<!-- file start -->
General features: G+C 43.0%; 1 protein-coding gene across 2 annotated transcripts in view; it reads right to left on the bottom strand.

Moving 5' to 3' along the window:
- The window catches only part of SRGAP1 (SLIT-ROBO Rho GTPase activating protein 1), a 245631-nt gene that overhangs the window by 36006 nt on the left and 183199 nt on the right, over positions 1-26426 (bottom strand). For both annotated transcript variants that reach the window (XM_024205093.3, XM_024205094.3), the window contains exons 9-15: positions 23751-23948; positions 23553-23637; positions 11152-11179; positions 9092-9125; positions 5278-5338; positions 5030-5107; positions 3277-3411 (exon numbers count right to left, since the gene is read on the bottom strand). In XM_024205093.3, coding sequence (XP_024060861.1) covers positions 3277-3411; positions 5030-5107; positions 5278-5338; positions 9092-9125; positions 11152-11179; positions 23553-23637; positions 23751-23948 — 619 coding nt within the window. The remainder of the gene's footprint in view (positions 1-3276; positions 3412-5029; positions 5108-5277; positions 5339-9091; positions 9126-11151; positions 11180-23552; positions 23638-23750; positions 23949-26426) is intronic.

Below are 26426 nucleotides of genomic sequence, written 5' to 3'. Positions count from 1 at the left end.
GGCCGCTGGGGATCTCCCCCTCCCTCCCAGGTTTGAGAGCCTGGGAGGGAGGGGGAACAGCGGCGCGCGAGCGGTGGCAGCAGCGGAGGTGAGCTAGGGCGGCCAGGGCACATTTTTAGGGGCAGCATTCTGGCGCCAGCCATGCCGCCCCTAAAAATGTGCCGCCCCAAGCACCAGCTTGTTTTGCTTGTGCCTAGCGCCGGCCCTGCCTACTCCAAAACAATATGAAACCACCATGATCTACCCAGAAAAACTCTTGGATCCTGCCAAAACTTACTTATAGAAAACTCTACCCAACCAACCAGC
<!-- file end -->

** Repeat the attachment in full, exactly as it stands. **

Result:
General features: G+C 43.0%; 1 protein-coding gene across 2 annotated transcripts in view; it reads right to left on the bottom strand.

Moving 5' to 3' along the window:
- The window catches only part of SRGAP1 (SLIT-ROBO Rho GTPase activating protein 1), a 245631-nt gene that overhangs the window by 36006 nt on the left and 183199 nt on the right, over positions 1-26426 (bottom strand). For both annotated transcript variants that reach the window (XM_024205093.3, XM_024205094.3), the window contains exons 9-15: positions 23751-23948; positions 23553-23637; positions 11152-11179; positions 9092-9125; positions 5278-5338; positions 5030-5107; positions 3277-3411 (exon numbers count right to left, since the gene is read on the bottom strand). In XM_024205093.3, coding sequence (XP_024060861.1) covers positions 3277-3411; positions 5030-5107; positions 5278-5338; positions 9092-9125; positions 11152-11179; positions 23553-23637; positions 23751-23948 — 619 coding nt within the window. The remainder of the gene's footprint in view (positions 1-3276; positions 3412-5029; positions 5108-5277; positions 5339-9091; positions 9126-11151; positions 11180-23552; positions 23638-23750; positions 23949-26426) is intronic.

Below are 26426 nucleotides of genomic sequence, written 5' to 3'. Positions count from 1 at the left end.
GGCCGCTGGGGATCTCCCCCTCCCTCCCAGGTTTGAGAGCCTGGGAGGGAGGGGGAACAGCGGCGCGCGAGCGGTGGCAGCAGCGGAGGTGAGCTAGGGCGGCCAGGGCACATTTTTAGGGGCAGCATTCTGGCGCCAGCCATGCCGCCCCTAAAAATGTGCCGCCCCAAGCACCAGCTTGTTTTGCTTGTGCCTAGCGCCGGCCCTGCCTACTCCAAAACAATATGAAACCACCATGATCTACCCAGAAAAACTCTTGGATCCTGCCAAAACTTACTTATAGAAAACTCTACCCAACCAACCAGC